I am not suggesting for one moment that schools or teachers have suddenly become cruel and that that is why exclusions for children with special needs are rocketing, although I have mentioned to the Minister on numerous occasions that he needs to look again at his school accountability measures. However, the simple fact is that children with special educational needs and disabilities are expensive to teach. It has already been mentioned that schools are welcoming it when older, more experienced teachers leave, because that can save money; it is not difficult to conclude that some schools may also welcome it when an expensive child with special educational needs is leaving—or the school may choose to develop ways to encourage the parents to send that child to the school down the road, rather than to their school. They know that they simply do not have the money needed to give that child the education they need.

The Minister will be pleased that, as a good Methodist, I will not for one moment suggest gambling or placing a bet with him, but the comment made by the Minister for Academies—that he would bet schools “a bottle of champagne” that he could find them savings—was a real slap in the face for many headteachers. In my quest to be helpful, I have a few suggestions for the Minister about how he could save money.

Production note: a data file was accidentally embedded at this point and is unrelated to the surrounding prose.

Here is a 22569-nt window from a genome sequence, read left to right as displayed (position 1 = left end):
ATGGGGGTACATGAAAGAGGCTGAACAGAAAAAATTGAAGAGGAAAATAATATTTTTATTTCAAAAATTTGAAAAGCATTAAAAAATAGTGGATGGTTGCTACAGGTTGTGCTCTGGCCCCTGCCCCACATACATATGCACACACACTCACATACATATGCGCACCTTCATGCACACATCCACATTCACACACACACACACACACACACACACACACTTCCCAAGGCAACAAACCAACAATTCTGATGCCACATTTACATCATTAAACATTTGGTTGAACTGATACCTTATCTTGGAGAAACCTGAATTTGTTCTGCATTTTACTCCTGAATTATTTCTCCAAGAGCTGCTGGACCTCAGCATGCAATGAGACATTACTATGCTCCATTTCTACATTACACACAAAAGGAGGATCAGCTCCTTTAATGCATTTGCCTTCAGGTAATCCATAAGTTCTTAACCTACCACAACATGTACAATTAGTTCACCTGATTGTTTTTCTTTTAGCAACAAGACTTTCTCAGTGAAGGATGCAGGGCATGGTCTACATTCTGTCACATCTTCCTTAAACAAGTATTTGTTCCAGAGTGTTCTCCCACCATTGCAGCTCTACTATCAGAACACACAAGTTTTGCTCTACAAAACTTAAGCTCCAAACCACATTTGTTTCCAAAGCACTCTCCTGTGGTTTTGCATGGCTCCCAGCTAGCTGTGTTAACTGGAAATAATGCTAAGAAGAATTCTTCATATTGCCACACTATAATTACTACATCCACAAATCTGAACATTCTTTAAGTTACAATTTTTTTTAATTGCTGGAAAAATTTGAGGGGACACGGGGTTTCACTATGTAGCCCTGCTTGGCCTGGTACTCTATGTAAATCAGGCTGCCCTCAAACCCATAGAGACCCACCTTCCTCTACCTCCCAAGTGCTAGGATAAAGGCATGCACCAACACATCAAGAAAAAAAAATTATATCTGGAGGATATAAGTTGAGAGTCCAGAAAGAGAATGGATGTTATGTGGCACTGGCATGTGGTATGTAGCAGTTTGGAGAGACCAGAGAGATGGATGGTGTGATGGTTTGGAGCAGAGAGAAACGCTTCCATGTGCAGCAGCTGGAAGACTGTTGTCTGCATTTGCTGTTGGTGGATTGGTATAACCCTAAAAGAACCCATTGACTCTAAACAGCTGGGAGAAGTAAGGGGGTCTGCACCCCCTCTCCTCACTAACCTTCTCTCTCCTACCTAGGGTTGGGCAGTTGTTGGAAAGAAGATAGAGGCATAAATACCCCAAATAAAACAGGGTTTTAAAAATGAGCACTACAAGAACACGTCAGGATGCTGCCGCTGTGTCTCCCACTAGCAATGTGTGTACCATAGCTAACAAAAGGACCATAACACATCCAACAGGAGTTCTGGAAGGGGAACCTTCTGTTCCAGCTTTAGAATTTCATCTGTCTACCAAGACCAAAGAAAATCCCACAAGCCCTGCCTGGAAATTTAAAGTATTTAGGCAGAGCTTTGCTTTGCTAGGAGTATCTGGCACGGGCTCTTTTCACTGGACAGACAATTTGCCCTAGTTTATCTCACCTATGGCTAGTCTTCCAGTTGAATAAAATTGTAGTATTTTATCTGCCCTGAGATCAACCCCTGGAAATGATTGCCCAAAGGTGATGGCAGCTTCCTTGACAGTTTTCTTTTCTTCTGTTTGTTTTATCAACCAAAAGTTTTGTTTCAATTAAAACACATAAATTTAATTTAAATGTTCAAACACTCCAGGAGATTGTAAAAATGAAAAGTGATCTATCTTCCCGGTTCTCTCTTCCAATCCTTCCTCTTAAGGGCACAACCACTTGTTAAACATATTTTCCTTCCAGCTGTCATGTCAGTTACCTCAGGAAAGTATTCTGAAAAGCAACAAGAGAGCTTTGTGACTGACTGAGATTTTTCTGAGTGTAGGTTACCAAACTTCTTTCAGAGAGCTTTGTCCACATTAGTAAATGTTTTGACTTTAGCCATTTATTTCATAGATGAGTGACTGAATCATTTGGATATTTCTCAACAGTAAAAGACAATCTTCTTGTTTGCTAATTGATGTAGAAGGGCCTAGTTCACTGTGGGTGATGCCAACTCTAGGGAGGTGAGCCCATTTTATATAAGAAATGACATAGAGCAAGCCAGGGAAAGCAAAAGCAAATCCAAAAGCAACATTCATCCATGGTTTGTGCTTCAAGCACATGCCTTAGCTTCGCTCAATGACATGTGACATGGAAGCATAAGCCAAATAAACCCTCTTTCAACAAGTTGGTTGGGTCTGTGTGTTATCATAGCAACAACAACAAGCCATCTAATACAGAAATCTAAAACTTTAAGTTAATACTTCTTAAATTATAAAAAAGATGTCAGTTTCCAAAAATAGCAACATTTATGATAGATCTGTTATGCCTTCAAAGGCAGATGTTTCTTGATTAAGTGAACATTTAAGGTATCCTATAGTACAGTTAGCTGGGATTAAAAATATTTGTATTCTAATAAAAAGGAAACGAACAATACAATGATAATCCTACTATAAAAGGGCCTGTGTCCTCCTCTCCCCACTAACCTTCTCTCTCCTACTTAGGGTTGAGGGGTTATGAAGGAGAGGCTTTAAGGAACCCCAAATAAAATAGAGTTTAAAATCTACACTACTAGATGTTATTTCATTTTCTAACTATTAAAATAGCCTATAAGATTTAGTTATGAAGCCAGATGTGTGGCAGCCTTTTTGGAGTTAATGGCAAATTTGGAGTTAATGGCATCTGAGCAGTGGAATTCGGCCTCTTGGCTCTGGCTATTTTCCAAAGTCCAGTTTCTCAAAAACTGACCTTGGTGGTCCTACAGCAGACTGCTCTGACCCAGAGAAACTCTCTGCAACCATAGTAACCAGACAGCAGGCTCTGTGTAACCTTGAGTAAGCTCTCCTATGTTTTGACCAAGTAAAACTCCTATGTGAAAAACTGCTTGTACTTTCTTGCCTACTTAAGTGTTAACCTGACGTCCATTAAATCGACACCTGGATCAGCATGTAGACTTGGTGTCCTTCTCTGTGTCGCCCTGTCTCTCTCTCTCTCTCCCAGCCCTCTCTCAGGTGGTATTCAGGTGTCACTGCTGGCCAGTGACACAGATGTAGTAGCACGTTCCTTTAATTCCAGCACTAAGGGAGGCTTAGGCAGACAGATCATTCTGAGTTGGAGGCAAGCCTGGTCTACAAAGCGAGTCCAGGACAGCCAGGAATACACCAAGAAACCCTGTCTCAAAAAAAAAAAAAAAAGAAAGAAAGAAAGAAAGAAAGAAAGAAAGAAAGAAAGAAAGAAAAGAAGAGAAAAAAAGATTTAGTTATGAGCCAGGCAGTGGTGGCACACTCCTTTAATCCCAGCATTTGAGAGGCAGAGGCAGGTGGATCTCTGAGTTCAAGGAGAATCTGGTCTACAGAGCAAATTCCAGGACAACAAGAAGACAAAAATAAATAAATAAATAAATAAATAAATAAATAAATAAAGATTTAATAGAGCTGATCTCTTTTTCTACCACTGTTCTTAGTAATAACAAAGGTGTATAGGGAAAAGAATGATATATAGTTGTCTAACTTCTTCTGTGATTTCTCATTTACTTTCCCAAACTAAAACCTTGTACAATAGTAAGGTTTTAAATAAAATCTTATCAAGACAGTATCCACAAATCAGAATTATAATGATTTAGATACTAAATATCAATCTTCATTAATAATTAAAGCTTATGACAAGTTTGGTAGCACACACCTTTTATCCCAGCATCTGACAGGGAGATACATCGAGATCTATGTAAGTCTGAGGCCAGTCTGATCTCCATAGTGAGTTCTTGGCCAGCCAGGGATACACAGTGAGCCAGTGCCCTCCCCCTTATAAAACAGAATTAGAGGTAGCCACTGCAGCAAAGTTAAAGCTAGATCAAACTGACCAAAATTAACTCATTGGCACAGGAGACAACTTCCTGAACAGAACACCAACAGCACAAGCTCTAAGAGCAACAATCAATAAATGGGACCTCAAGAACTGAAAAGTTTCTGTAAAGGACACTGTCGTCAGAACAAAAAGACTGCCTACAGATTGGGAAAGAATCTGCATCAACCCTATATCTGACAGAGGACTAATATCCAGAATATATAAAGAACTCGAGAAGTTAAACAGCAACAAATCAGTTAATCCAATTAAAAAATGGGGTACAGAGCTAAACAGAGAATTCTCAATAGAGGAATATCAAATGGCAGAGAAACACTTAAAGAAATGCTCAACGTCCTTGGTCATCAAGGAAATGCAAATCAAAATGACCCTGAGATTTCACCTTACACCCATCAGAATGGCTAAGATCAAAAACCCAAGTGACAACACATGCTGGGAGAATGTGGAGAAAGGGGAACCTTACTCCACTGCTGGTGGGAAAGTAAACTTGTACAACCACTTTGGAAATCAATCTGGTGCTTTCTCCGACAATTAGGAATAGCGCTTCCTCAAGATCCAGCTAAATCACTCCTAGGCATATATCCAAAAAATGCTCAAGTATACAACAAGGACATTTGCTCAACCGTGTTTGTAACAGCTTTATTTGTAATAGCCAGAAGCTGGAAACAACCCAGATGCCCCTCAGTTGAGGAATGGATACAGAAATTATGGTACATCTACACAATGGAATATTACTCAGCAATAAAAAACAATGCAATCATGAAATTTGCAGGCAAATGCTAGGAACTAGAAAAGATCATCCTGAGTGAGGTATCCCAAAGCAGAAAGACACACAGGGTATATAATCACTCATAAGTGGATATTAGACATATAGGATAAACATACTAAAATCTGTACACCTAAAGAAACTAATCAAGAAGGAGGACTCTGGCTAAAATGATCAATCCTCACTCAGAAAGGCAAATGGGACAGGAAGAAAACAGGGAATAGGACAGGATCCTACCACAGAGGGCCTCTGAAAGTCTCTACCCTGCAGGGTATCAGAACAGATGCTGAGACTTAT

First, £4.3 million has been spent on the troops to teachers programme, which so far has resulted in 69 teachers and apparently has £10 million waiting to be spent. LocatED has been set up to acquire land and buildings across England, as part of plans set out in the spring Budget to build 500 new free schools by 2020, and it has a budget of £2 billion. The regional schools commissioners programme originally had £4 million spent on it in 2014, but that has now risen to £31 million. The Department for Education spent £833 million on 175 sites for free schools. Twenty-four of those sites cost £10 million, and four of them cost £30 million.